Briefing Previewing the Annual Report on the Implementation of the Sergei Magnitsky Rule of Law Accountability Act
MODERATOR: Hi. Good afternoon, everybody, and thank you so much for joining today’s call. We’re pleased to have three senior State Department officials here to talk about the Annual Report on the Implementation of the Magnitsky Rule of Law Accountability Act. This is also known as the Russian Magnitsky (inaudible). For your reference purposes only, we are – excuse me, I’ll welcome them, but this is just on background for senior State Department officials.
We have [Senior State Department Official One]. He can be identified as Senior State Department Official One. [Senior State Department Official Two], he is known as Senior State Department Official Two. And finally, we have [Senior State Department Official Three]. He is Senior State Department Official Three. Again, this will be on background. This will be embargoed until the end of the call. They have some remarks to read off at the top and then after that, we’ll take your questions.
[Senior State Department Official One], would you like to start?
SENIOR STATE DEPARTMENT OFFICIAL ONE: Thank you, [Moderator], and thank you all for the opportunity to talk about this. Let me just outline what’s happened. Most of you know by now the Secretary today delivered to Congress the fifth annual Russia Magnitsky report. As most of you know, this is required under the 2012 Magnitsky Act and is distinct from the Global Magnitsky report. The 2017 list for Russia Magnitsky includes five new names. These are Ramzan Kadyrov, Ayub Kataev, Andrei Pavlov, Yulia Mayorova, and Alexei Sheshenya.
Altogether, this brings to 49 names the list of individuals who have been designated across six rounds since 2012. Of the five that were listed today, two were listed under the gross violation of human rights provision and three were listed under the provision for involvement in the Magnitsky conspiracy itself. All the names are now public. Each is subject to both visa and financial sanctions. All of these designations require multiple credible sources of information to meet the criteria from the legislation. The individuals on the list have to meet statutory criteria that has to be given in annual reporting – a reporting requirement to Congress.
I would just underscore how important this step is. I think it underscores the United States continuing commitment to take seriously rule of law and human rights abuses inside the Russian Federation. Thank you.
MODERATOR: And --
SENIOR STATE DEPARTMENT OFFICIAL TWO: I have nothing to add.
MODERATOR: [Senior State Department Official Three], do you have any comments? Okay. We’ll go ahead and take our questions, please. And the first question is from Bloomberg, Nick Wadhams.
QUESTION: I just had two questions. One, there was an expectation from several people that the Global Magnitsky sanctions would be announced today as well. We haven’t seen those yet. Do you expect those to come at any point soon? And also, several of the people I had spoken with had said they thought these were going to come out sooner and that there had been some delays. There was an event at the Council on Foreign Relations, for example, that was canceled, also a Senate staff briefing that was canceled. Can you tell us why these announcements were delayed, if so? Thanks.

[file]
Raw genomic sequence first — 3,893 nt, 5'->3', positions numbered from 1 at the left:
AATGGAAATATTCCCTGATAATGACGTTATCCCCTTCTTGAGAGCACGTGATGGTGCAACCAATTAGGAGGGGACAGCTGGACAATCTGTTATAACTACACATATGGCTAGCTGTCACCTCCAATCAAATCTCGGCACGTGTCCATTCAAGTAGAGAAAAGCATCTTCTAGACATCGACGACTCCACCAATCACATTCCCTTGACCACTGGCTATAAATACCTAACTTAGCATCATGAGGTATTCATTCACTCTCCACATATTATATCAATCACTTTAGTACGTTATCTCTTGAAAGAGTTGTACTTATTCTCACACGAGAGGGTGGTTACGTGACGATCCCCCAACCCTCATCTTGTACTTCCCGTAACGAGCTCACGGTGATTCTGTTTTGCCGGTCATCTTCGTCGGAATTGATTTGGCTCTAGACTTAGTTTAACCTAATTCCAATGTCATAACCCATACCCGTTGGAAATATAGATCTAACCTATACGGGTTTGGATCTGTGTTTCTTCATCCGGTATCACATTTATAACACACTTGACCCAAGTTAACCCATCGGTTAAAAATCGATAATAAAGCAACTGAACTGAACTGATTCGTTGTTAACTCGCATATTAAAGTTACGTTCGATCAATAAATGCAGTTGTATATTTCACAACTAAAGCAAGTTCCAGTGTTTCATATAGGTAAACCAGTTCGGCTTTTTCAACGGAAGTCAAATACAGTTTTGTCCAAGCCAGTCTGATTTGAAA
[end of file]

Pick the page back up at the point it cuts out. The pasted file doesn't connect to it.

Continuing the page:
SENIOR STATE DEPARTMENT OFFICIAL ONE: Sure. Nick, thank you for the question. So first of all, that’s a very important issue that you raised on Global Magnitsky. And just to be clear on the distinction, Global Magnitsky is the statute authorizing discretionary financial or visa sanctions for individuals who commit gross human rights violations or significant corruption anywhere in the world. So it’s a much broader prism. Global Magnitsky is a commitment that we take very seriously. It’s been in the works. We don’t have anything to announce at this time, but stay tuned in coming days.
On the second question you are raising, I don’t think there was anything unusual or untimely about this announcement. I would just underscore that we take seriously the act of putting these names forward. I think it’s not only the names themselves that will inevitably attract a lot of scrutiny, but it’s showing the thoroughness and rectitude of the process by which we reach those designations. It is very important to us in complying with the requirements of the legislation.
MODERATOR: And Nick, if I can just jump in here – it’s [Moderator] – that’ll be announced out of the White House and we will follow on, so you can certainly touch base with the White House for any questions about what – any potential delays or perceived delays on that part. And do we have the next question?
OPERATOR: The next question is from Josh Lederman from AP. Please, go ahead.
QUESTION: Hi, thank you. Thanks for doing this. I was wondering if you could confirm that – I don’t have his name handy, but that the head of the Republic – the Chechen Republic that you publicly announced is on the designations list today had been previously already under Magnitsky sanctions on a classified list. Thanks.